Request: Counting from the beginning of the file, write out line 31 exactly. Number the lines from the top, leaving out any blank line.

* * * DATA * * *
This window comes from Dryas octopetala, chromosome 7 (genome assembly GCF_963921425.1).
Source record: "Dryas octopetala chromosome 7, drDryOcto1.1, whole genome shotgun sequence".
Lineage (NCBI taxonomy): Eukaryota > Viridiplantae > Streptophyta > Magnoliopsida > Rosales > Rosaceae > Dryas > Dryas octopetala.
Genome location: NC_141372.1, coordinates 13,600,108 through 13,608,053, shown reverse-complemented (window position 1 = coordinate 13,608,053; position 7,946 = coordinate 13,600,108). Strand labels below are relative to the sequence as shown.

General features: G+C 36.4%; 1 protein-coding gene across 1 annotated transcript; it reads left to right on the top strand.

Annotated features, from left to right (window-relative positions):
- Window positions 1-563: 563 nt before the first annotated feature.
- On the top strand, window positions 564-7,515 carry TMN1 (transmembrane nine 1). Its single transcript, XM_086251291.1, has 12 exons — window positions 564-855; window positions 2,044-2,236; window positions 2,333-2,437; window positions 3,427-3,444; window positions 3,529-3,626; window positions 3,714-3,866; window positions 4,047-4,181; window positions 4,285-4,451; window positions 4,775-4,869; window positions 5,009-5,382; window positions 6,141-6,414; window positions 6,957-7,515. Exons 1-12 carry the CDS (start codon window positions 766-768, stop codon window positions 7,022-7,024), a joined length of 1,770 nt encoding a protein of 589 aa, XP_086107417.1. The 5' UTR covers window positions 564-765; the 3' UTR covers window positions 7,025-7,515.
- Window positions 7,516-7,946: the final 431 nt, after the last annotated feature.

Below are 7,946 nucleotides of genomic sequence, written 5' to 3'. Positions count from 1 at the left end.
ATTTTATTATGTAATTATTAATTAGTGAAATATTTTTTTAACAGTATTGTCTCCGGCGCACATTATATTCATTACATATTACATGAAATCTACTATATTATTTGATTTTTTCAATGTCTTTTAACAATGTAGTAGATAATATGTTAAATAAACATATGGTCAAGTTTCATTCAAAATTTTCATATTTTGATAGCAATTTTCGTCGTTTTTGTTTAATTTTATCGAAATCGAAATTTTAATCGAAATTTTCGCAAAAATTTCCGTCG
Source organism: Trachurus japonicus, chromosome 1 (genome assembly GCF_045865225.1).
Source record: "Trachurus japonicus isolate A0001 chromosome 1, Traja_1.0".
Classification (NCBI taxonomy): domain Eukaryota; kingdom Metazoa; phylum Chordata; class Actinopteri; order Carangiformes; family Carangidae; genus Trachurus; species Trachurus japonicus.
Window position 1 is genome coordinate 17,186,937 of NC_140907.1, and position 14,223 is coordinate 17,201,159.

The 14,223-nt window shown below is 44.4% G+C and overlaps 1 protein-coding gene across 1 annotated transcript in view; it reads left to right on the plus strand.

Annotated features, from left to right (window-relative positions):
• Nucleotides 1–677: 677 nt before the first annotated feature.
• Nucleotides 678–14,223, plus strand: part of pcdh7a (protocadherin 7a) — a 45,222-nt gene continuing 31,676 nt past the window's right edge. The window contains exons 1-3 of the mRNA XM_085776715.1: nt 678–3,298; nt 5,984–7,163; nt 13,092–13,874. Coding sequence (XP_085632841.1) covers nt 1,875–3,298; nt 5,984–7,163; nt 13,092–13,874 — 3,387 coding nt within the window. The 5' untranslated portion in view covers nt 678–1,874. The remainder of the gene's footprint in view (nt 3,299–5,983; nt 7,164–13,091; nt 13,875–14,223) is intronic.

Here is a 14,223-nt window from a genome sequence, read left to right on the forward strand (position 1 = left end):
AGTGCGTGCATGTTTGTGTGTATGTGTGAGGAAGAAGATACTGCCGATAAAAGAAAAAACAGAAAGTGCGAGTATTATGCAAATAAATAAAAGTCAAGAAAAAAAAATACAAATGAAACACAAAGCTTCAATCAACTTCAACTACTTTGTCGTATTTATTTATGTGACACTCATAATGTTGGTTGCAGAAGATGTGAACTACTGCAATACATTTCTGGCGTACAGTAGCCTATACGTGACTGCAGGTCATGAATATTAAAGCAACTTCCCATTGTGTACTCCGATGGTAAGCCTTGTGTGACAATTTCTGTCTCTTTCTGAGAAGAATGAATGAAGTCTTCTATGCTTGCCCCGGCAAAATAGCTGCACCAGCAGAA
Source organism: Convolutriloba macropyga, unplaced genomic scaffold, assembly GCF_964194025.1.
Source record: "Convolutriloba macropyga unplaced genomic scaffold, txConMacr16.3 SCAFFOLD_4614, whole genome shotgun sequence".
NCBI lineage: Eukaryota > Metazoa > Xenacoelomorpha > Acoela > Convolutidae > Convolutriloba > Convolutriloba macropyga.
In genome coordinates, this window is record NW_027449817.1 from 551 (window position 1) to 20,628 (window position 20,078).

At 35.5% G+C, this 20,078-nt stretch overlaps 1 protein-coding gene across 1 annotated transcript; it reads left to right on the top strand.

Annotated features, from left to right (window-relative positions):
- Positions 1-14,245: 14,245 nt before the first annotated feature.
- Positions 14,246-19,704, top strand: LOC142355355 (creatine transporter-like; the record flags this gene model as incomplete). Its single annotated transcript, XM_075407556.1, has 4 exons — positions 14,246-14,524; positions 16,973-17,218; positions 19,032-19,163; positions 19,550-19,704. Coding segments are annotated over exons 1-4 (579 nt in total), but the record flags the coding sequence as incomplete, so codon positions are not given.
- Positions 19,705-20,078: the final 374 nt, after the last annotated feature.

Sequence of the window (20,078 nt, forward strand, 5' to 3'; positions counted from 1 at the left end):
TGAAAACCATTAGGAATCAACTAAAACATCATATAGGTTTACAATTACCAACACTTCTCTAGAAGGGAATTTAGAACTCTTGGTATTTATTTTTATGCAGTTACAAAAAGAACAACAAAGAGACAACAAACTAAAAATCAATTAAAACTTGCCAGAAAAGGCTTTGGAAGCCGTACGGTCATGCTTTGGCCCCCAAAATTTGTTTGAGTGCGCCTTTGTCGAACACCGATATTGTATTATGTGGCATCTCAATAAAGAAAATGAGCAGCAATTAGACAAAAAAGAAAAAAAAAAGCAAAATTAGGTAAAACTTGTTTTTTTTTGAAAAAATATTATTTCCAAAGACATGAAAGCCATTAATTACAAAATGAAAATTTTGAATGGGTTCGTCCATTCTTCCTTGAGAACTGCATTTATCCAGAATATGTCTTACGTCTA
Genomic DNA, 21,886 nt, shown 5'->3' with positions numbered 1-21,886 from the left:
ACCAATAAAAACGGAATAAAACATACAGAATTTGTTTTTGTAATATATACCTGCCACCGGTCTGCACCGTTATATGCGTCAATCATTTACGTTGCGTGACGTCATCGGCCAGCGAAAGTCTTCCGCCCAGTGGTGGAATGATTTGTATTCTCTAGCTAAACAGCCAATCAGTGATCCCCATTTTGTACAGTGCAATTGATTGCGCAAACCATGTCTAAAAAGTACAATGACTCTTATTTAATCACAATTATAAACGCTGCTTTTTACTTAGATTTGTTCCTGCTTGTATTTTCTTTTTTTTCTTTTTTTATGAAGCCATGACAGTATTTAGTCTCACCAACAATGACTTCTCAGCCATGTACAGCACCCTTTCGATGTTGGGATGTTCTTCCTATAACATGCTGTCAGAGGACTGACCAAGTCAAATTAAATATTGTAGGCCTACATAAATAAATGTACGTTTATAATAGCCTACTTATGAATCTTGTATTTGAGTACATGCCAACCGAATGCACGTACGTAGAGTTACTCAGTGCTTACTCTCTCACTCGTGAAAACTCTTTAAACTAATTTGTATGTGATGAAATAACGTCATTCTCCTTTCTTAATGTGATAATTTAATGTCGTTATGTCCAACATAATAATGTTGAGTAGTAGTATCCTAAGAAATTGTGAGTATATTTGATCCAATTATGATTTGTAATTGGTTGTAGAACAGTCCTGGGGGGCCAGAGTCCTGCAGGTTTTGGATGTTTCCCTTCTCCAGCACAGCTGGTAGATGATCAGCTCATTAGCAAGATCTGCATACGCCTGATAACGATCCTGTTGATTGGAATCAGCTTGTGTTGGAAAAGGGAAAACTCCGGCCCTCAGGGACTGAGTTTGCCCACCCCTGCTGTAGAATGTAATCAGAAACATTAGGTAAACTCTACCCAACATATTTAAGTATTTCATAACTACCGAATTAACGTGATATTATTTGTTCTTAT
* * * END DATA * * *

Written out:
Sequence of the window (20,078 nt, forward strand, 5' to 3'; positions counted from 1 at the left end):